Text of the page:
James Mudge recently had the chance to sit down with writer, producer and documentary filmmaker Yu Guangyi, the director of “Timber Gang” (also known as “The Last Lumberjacks”), which in 2007 won the Best Director and Jury Prize at the Seoul Film Festival. His second documentary, 2008’s “Survival Song” won the Jury Prize at Tokyo Filmex. His documentaries have played around the world, and his latest, “Mountain Bachelor” (read our review of the film here) recently screened at the 2012 Chinese Visual Festival.
JAMES MUDGE: I believe you grew up in Heilongjiang Province (A mountainous region in north-eastern China) – why did you decide to return there to make documentary films?
YU GUANGYI:I have stories to tell and feelings to express.
JM: Before you started making documentaries, I’ve read that you worked as a wood-block print artist – did you have any experience as a film maker prior to making Timber Gang?
YG: I did not have any experience as a film maker before. But my over 20 years wood-block printing has carved the way I make films. From my parents to my whole family, everyone is sensitive and caring. We love to help weaker people. Deep in my heart, I am compassionate. Filming Timber Gang was an accident yet a necessity.
JM: Bachelor Mountain is the third film in your ‘Hometown Trilogy’, following Timber Gang and Survival Song. What themes link the three films together?
YG: All of them were filmed in my hometown, that little village. After I finished Timber Gang, I just felt I still had a lot to say, so I kept filming.
JM: All three films have very interesting subjects and characters – how did you manage to find people like Xiao Li from Survival Song and San Liangzi from Bachelor Mountain?
YG: Lao Han in Survival Song went to the army with me over 30 years ago. I had kept contact with him before my filming. In the late autumn of 2006, I took my camera and stayed his home and filmed them for a whole year. San Liangzi in Bachelor Mountain lived in the same forestry with us since we were kids. We knew each other very well. There are a lot of bachelors like him in the area. I did not find them, they have been in my life all the time.
JM: Bachelor Mountain and your other films seem to have been shot in very harsh environments and tough conditions – has this caused any problems in practical terms?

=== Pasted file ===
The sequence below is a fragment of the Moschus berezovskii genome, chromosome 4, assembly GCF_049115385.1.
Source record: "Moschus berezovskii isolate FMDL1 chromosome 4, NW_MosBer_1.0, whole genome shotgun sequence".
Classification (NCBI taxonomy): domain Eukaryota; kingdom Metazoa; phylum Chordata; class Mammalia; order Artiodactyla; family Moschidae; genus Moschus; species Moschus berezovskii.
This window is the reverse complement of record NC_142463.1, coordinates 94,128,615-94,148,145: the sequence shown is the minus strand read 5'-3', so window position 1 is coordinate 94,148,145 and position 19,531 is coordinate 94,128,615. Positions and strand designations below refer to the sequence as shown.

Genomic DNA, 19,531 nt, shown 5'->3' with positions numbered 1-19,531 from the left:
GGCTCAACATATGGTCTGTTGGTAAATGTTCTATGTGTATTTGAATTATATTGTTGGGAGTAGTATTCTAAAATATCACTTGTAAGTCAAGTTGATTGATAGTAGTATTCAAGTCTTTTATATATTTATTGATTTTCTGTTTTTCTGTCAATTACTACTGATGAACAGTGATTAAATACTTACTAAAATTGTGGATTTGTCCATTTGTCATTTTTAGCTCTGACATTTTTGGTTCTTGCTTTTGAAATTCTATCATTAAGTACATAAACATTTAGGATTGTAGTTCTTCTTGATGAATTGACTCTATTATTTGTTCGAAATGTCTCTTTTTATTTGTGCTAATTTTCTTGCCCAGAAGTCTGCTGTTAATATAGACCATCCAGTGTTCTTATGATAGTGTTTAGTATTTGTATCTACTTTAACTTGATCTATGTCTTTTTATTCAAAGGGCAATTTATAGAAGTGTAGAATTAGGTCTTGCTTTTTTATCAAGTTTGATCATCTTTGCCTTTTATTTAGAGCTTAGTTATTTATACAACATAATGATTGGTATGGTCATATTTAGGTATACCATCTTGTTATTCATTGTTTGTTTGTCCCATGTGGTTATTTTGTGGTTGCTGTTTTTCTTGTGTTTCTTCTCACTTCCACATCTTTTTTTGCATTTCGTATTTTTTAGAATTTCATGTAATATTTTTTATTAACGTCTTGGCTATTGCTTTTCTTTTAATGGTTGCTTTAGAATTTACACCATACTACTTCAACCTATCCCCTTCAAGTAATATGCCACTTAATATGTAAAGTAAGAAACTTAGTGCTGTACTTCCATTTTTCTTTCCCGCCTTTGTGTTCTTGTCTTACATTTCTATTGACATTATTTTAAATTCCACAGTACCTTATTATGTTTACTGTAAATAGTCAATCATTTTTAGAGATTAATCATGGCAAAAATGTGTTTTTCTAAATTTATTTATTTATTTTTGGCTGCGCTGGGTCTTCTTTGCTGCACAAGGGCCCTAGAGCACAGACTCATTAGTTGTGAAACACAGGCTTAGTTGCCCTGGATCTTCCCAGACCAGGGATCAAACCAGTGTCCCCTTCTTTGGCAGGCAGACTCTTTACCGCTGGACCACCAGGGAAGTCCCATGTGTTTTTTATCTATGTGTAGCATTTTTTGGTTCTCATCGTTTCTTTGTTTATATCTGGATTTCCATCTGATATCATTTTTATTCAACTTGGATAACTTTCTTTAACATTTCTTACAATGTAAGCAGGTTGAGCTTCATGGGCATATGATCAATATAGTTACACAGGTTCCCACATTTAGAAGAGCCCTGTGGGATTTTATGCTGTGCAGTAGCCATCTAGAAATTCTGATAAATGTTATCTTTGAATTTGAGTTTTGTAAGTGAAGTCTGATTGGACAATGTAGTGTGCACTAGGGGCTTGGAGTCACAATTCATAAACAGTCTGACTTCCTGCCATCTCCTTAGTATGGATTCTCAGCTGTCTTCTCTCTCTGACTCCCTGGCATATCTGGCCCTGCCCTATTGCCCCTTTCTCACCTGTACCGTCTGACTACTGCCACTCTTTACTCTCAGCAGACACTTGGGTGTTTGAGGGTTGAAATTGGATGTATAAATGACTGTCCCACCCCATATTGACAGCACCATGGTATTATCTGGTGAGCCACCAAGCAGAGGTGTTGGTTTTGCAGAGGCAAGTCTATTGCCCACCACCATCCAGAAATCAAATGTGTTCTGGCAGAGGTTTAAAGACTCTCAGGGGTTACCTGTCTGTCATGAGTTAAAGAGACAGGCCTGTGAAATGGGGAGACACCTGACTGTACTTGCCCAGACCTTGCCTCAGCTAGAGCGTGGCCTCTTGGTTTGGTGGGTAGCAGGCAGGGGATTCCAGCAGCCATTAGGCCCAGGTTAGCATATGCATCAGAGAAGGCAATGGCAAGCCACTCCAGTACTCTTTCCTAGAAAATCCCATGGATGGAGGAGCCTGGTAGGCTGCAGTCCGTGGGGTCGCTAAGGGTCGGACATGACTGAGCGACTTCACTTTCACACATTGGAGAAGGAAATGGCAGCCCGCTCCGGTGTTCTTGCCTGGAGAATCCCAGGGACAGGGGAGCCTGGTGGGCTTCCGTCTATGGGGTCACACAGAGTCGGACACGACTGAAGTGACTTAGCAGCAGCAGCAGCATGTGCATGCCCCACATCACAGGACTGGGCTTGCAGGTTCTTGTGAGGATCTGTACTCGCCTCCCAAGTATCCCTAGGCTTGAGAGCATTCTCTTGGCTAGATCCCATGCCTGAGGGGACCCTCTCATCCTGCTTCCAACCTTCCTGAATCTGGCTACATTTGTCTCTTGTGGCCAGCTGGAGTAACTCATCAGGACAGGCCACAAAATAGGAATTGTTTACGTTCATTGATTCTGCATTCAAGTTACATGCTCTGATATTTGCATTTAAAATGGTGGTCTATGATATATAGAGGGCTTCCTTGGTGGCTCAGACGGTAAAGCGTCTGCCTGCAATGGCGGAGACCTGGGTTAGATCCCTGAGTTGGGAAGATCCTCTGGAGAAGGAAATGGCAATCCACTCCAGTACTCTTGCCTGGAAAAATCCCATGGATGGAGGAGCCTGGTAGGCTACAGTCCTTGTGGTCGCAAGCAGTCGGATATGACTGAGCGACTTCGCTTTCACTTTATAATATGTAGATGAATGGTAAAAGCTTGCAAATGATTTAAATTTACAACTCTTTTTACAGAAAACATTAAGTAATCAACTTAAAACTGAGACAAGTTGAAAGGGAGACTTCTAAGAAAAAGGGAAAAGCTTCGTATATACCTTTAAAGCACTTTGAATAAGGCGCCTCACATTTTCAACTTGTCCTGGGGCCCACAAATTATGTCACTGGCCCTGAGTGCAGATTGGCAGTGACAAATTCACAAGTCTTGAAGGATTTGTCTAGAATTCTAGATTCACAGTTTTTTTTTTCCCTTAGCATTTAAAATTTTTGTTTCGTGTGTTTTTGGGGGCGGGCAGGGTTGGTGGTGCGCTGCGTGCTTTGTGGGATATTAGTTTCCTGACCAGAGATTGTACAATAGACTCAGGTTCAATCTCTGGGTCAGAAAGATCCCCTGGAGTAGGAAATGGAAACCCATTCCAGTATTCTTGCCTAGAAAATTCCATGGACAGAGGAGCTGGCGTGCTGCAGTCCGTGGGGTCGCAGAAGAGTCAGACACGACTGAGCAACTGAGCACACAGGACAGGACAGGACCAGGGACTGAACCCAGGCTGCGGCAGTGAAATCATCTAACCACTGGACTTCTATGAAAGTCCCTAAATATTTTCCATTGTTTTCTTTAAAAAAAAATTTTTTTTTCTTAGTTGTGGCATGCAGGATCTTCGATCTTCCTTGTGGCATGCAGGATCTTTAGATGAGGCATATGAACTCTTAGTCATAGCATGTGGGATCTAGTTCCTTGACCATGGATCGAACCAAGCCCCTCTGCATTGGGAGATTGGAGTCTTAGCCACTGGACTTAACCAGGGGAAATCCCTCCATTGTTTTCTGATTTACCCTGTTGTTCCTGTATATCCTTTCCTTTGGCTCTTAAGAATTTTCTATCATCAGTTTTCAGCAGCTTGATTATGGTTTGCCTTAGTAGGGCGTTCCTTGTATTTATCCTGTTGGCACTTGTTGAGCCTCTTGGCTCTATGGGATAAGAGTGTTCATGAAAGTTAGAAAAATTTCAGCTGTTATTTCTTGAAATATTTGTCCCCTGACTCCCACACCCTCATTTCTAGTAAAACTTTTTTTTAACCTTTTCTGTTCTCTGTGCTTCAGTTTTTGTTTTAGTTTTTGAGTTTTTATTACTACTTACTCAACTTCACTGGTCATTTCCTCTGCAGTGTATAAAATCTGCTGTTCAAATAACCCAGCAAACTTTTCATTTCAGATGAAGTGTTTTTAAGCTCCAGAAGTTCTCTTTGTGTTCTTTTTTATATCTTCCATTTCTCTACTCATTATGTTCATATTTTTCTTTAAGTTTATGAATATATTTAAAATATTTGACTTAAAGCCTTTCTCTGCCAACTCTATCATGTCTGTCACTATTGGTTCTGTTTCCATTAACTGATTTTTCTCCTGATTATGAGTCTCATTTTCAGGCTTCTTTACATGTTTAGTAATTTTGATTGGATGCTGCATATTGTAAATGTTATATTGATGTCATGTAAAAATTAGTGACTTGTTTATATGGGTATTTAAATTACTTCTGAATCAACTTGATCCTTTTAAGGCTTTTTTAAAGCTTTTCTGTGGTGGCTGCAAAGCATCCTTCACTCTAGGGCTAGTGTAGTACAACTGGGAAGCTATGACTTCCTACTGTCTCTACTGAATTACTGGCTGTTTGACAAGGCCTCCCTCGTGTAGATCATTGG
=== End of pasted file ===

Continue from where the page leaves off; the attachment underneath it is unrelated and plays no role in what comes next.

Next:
YG: I believe the greatest difficulty in documentary making is when the subject pretends and acts in front of the camera. Yet all my subjects have forgotten about the existence of my camera and me. For that reason, coldness, loneliness, transportation problem and the lack of places to recharge were all nothing. They actually helped me to understand their lives better.
JM: The three films all seem to offer a very in-depth picture of the lives of your subjects – roughly how long did you spend shooting each of them?
YG: Timber Gang, 5 months in filming, 18 months in post-production. Survival Song, 12 months in filming, 6 months in post-production. Bachelor Mountain, filming 3 years, post-production over 1 year.
JM: Although your films are observational, they have a feeling of intimacy to them as well, and it seems as if the people you are filming are very much at ease with you and the camera – how do you manage this?
YG: I have been asked this question many times by audiences as well as other filmmakers. At first I do not find it special but when I watched other films, I realised this was my strength. They were all my folks and I had known them very well before the filming. They live honestly. They have a low life but not a low personality. They face the camera with great sincerity.
JM: Do you ever go back after shooting to follow up and see how people you have filmed are getting on? (it’d be very interesting to hear how Xiao Li and San Liangzi are doing).